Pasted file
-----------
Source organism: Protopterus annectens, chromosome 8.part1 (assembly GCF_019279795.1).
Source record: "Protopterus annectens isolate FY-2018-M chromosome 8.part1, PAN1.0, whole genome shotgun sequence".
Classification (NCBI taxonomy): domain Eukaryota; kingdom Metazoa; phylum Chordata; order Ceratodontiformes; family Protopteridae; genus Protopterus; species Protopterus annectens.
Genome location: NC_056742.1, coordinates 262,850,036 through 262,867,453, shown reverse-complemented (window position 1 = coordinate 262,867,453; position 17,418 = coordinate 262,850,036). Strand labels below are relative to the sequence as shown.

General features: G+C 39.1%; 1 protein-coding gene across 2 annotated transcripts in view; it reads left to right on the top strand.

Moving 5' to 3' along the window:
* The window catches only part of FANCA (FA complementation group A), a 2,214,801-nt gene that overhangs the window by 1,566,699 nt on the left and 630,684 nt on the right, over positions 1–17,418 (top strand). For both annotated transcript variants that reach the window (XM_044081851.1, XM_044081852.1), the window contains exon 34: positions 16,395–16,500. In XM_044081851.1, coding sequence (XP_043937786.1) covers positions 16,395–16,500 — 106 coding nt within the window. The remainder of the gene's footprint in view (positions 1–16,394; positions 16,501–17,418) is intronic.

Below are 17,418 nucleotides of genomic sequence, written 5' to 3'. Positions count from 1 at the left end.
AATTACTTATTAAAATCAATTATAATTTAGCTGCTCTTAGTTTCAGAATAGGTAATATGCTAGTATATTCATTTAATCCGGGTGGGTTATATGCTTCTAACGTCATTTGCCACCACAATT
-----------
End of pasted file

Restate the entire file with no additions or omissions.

Source organism: Protopterus annectens, chromosome 8.part1 (assembly GCF_019279795.1).
Source record: "Protopterus annectens isolate FY-2018-M chromosome 8.part1, PAN1.0, whole genome shotgun sequence".
Classification (NCBI taxonomy): domain Eukaryota; kingdom Metazoa; phylum Chordata; order Ceratodontiformes; family Protopteridae; genus Protopterus; species Protopterus annectens.
Genome location: NC_056742.1, coordinates 262,850,036 through 262,867,453, shown reverse-complemented (window position 1 = coordinate 262,867,453; position 17,418 = coordinate 262,850,036). Strand labels below are relative to the sequence as shown.

General features: G+C 39.1%; 1 protein-coding gene across 2 annotated transcripts in view; it reads left to right on the top strand.

Moving 5' to 3' along the window:
* The window catches only part of FANCA (FA complementation group A), a 2,214,801-nt gene that overhangs the window by 1,566,699 nt on the left and 630,684 nt on the right, over positions 1–17,418 (top strand). For both annotated transcript variants that reach the window (XM_044081851.1, XM_044081852.1), the window contains exon 34: positions 16,395–16,500. In XM_044081851.1, coding sequence (XP_043937786.1) covers positions 16,395–16,500 — 106 coding nt within the window. The remainder of the gene's footprint in view (positions 1–16,394; positions 16,501–17,418) is intronic.

Below are 17,418 nucleotides of genomic sequence, written 5' to 3'. Positions count from 1 at the left end.
AATTACTTATTAAAATCAATTATAATTTAGCTGCTCTTAGTTTCAGAATAGGTAATATGCTAGTATATTCATTTAATCCGGGTGGGTTATATGCTTCTAACGTCATTTGCCACCACAATT